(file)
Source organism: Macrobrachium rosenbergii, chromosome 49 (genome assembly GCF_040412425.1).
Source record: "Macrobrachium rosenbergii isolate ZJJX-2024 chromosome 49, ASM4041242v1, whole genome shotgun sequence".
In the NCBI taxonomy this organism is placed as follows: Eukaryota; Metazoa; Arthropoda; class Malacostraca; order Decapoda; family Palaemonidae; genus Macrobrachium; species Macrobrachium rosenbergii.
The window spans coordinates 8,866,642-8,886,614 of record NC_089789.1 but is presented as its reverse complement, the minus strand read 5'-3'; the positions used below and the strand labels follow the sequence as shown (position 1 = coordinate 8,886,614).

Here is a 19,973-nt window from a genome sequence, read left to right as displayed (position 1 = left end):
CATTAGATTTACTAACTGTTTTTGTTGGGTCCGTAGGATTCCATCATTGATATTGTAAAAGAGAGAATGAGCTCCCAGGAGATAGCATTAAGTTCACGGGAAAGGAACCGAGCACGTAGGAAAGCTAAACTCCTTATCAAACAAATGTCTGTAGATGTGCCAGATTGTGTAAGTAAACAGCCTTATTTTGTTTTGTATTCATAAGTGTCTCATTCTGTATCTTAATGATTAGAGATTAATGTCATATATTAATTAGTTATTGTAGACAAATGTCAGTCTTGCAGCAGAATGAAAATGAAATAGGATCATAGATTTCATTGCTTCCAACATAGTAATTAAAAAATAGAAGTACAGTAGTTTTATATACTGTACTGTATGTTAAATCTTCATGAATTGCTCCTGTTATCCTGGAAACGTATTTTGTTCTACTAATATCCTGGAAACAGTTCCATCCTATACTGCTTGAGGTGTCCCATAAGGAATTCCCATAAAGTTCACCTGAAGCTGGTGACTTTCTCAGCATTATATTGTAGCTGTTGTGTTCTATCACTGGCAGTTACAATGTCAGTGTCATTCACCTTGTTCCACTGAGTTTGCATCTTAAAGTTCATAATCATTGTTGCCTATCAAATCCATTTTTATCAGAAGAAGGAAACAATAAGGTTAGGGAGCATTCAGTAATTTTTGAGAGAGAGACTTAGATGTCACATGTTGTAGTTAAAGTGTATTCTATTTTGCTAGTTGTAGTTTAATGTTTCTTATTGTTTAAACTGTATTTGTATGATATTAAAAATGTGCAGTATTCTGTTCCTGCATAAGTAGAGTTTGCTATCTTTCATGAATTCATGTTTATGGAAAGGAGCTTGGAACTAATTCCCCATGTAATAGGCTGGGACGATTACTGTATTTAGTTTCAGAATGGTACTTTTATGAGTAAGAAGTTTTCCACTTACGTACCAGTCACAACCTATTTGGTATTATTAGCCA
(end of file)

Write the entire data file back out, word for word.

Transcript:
Source organism: Macrobrachium rosenbergii, chromosome 49 (genome assembly GCF_040412425.1).
Source record: "Macrobrachium rosenbergii isolate ZJJX-2024 chromosome 49, ASM4041242v1, whole genome shotgun sequence".
In the NCBI taxonomy this organism is placed as follows: Eukaryota; Metazoa; Arthropoda; class Malacostraca; order Decapoda; family Palaemonidae; genus Macrobrachium; species Macrobrachium rosenbergii.
The window spans coordinates 8,866,642-8,886,614 of record NC_089789.1 but is presented as its reverse complement, the minus strand read 5'-3'; the positions used below and the strand labels follow the sequence as shown (position 1 = coordinate 8,886,614).

Here is a 19,973-nt window from a genome sequence, read left to right as displayed (position 1 = left end):
CATTAGATTTACTAACTGTTTTTGTTGGGTCCGTAGGATTCCATCATTGATATTGTAAAAGAGAGAATGAGCTCCCAGGAGATAGCATTAAGTTCACGGGAAAGGAACCGAGCACGTAGGAAAGCTAAACTCCTTATCAAACAAATGTCTGTAGATGTGCCAGATTGTGTAAGTAAACAGCCTTATTTTGTTTTGTATTCATAAGTGTCTCATTCTGTATCTTAATGATTAGAGATTAATGTCATATATTAATTAGTTATTGTAGACAAATGTCAGTCTTGCAGCAGAATGAAAATGAAATAGGATCATAGATTTCATTGCTTCCAACATAGTAATTAAAAAATAGAAGTACAGTAGTTTTATATACTGTACTGTATGTTAAATCTTCATGAATTGCTCCTGTTATCCTGGAAACGTATTTTGTTCTACTAATATCCTGGAAACAGTTCCATCCTATACTGCTTGAGGTGTCCCATAAGGAATTCCCATAAAGTTCACCTGAAGCTGGTGACTTTCTCAGCATTATATTGTAGCTGTTGTGTTCTATCACTGGCAGTTACAATGTCAGTGTCATTCACCTTGTTCCACTGAGTTTGCATCTTAAAGTTCATAATCATTGTTGCCTATCAAATCCATTTTTATCAGAAGAAGGAAACAATAAGGTTAGGGAGCATTCAGTAATTTTTGAGAGAGAGACTTAGATGTCACATGTTGTAGTTAAAGTGTATTCTATTTTGCTAGTTGTAGTTTAATGTTTCTTATTGTTTAAACTGTATTTGTATGATATTAAAAATGTGCAGTATTCTGTTCCTGCATAAGTAGAGTTTGCTATCTTTCATGAATTCATGTTTATGGAAAGGAGCTTGGAACTAATTCCCCATGTAATAGGCTGGGACGATTACTGTATTTAGTTTCAGAATGGTACTTTTATGAGTAAGAAGTTTTCCACTTACGTACCAGTCACAACCTATTTGGTATTATTAGCCA